There is a noticeable lag — in habits and practices; in execution — between NBA offense and defense this season. The disconnect is never more obvious than during a pregame broadcast when the first bullet point on a “Keys of the Game” graphic reads, “DEFEND THE 3-POINT LINE.” The entire league has identified the importance of what goes on right around that line; what’s murkier is how to respond.
Over the past month, no player has highlighted (and exploited) that chasm between offense and defense quite like Damian Lillard. His 3s come from a step or two deeper than defenders expect them, like a modern adaptation of Nick Van Exel’s glorious 18-foot free throw routine. Dame is among a rare breed of players comfortable shooting from 28 feet out off the dribble, on a hand-off, or spotting up. That kind of ability can warp a defender’s sense of rhythm and anticipation — and it takes more than a season of watching the Warriors shoot from 30 feet out to recalibrate one’s sense of acceptable shooting range. “There’s less than five players in this league that you have to do something different on your pick-and-roll coverage,” Miami Heat coach Erik Spoelstra said after his team was single-handedly decimated by Lillard’s 9-for-12 performance from behind the arc (en route to 49 points on only 21 shots) on Sunday. “Lillard obviously is one of those guys.”
The Blazers are 8–2 in their last 10 games, and Damian Lillard has been at the center of it all, earning Western Conference Player of the Week honors after averaging 36 points on 53.8 percent shooting (54.8 percent from 3!) over his last five games. With Steph Curry’s jumper looking like André Roberson’s for a significant portion of the past month, Lillard has taken the lead in the NBA’s deep-space-exploration program — at least until Lonzo gets here.
When an entire league motions toward a widespread floor plan, the concept of spacing in the NBA splinters. Yes, playing four or five men out on the perimeter intrinsically allows for more room to create shot opportunities all over the court, but that alone doesn’t solve a defense, nor does it ensure offensive competence. While much of the Blazers’ early-season woes could be attributed to piss-poor defense, their offense, once considered Diet Warriors, had fallen out of sync and out of the top 10 in offensive rating. In theory, the Blazers had the personnel to go five-out, with young, athletic, floor-spacing big men (Meyers Leonard, Noah Vonleh). But the fit, in practice, was incongruous. And with Lillard playing through injuries, he needed help creating windows for himself and often came away empty-handed. Space means little without displacement.
Which makes a play like this seem like a godsend:
That’s season savior Jusuf Nurkic bulldozing Lillard’s defender, giving Dame free range against a defense wondering how Josh Richardson managed to run into an Easter Island statue at center court. It was an old-school, bone-crushing screen meant to not only dislodge a defender from the point guard, but to knock the dude on his ass.
Nurkic (shipped along with a 2017 first-round pick) was the crown jewel in a pre-deadline trade with fellow 8-seed contender Denver for theoretical triple-double machine Mason Plumlee. While it made sense for both teams, as far as optics go, the trade is looking more and more lopsided by the day. Despite playing fewer than 20 games with the Blazers so far this season, Nurkic has already become indispensable to the team’s offense. His on-off net rating differential is by far the highest on the team.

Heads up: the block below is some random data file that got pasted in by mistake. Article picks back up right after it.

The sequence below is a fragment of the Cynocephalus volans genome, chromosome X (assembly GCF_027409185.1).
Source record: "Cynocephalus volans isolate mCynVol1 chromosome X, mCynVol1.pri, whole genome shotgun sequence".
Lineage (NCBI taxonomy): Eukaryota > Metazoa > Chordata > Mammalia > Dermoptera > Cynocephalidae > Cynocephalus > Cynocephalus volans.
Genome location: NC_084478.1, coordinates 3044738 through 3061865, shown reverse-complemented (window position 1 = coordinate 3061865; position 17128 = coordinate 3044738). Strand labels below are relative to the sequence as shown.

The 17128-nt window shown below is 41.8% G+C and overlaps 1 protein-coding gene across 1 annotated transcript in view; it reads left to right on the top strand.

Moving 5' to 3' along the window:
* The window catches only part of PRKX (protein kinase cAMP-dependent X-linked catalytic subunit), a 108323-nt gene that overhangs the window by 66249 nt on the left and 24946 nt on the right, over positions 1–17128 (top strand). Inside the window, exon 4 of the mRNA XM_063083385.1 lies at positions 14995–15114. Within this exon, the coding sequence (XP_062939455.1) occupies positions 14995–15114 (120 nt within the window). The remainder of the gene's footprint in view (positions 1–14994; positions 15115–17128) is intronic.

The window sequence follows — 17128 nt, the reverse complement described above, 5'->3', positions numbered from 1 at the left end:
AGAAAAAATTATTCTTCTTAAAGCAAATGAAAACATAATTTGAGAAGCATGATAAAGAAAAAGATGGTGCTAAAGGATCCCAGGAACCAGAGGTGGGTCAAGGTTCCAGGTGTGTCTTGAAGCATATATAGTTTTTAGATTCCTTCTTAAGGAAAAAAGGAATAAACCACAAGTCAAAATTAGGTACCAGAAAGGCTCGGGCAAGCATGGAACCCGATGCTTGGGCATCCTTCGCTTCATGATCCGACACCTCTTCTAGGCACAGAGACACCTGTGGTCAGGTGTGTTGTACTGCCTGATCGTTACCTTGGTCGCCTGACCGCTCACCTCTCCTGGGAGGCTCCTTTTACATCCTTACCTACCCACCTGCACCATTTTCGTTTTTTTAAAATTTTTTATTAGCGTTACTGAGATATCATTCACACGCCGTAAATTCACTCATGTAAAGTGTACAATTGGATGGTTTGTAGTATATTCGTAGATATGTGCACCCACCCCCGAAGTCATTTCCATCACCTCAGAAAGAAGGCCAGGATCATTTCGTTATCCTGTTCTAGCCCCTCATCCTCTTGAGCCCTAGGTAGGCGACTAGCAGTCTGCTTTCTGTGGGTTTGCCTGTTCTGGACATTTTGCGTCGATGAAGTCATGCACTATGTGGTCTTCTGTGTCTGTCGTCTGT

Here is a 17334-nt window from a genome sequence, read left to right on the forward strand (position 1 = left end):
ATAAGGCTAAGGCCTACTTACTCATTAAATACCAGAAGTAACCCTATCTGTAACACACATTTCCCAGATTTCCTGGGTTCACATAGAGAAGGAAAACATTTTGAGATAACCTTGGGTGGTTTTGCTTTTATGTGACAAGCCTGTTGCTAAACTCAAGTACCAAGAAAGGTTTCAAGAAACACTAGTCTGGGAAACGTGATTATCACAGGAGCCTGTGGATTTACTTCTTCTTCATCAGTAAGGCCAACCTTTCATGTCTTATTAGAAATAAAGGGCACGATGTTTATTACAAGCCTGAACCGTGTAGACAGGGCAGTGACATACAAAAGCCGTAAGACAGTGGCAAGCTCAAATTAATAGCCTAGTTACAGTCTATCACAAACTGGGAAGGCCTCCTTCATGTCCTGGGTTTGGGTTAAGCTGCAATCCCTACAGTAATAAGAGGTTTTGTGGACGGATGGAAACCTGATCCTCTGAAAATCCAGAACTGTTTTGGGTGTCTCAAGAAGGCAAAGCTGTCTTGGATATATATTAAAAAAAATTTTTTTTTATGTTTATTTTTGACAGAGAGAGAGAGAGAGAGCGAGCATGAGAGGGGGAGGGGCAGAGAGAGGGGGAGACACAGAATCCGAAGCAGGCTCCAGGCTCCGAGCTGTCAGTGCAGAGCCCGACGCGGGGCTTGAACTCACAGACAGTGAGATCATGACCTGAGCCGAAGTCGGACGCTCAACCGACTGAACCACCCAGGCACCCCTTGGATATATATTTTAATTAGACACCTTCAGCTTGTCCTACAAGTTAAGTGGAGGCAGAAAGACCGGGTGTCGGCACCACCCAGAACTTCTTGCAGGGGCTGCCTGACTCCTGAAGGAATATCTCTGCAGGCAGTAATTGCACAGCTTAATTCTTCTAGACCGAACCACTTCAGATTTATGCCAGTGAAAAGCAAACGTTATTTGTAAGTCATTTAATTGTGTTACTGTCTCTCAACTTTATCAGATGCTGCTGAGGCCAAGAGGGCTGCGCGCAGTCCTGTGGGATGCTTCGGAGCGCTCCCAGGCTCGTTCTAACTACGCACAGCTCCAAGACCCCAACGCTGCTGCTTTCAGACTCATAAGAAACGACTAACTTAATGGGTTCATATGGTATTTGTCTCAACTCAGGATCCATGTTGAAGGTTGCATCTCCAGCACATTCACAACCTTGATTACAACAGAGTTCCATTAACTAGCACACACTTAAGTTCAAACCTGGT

The small sample size is implicit, but immaterial: He has been incredible from every vantage, whether you care about the metrics or you care about only the Blazers’ record since the All-Star break (9–4). Nurkic is posting dreamy fantasy lines every night, but arguably more important to Portland are his contributions to overall team flow simply by being an extremely large, nimble man. Nurkic has quickly become the ideal pick-and-roll partner for both Lillard and C.J. McCollum. He not only seems to embrace the violence that comes with setting a solid screen, but he’s proved himself a versatile receiving threat, operating as a hellacious rim runner and someone who can be a secondary playmaker on a short roll to the elbows. Due to his girth and mobility, he’s been perfect on drag screens in transition and early set plays.
Since the All-Star break, Nurkic is in the top five in the screen assists, which the league defines as a screen that directly leads to a made field goal by that teammate. Timing is imperative for a point guard with deep range. The extra beat or split second it takes for a defender to identify whether he should go under or whether he has to fight a mountain to get the ball handler is the difference between an open 3 and an off-balance, contested one.
This is how the past and present cohabitate in the NBA. The unicorns and multihyphenate big men of the league have skewed the standards for centers over the past couple of years, but there are key holdouts whose skills reflect a former era, whose productivity proves that there is a place for huge, interior-oriented players. You just have to run harder and faster than your size might suggest.
Perimeter offenses thrive on striking fast and taking advantage of mismatches, but sometimes, the biggest mismatch a team will find on a given play is when a center slams a defender out of commission. In Nurkic, Lillard has found his Andrew Bogut, his Marcin Gortat, his Rudy Gobert — his elite screener that sets everything else into motion. The Blazers are in a strangely positive state of mind right now: only half a game back from the 8-seed and fully entrenched in a puppy-love phase with Nurkic. The uptick in Lillard’s productivity with Nurkic’s arrival is no fluky coincidence. Not only could this be the start of a beautiful friendship — it could secure them the final playoff spot.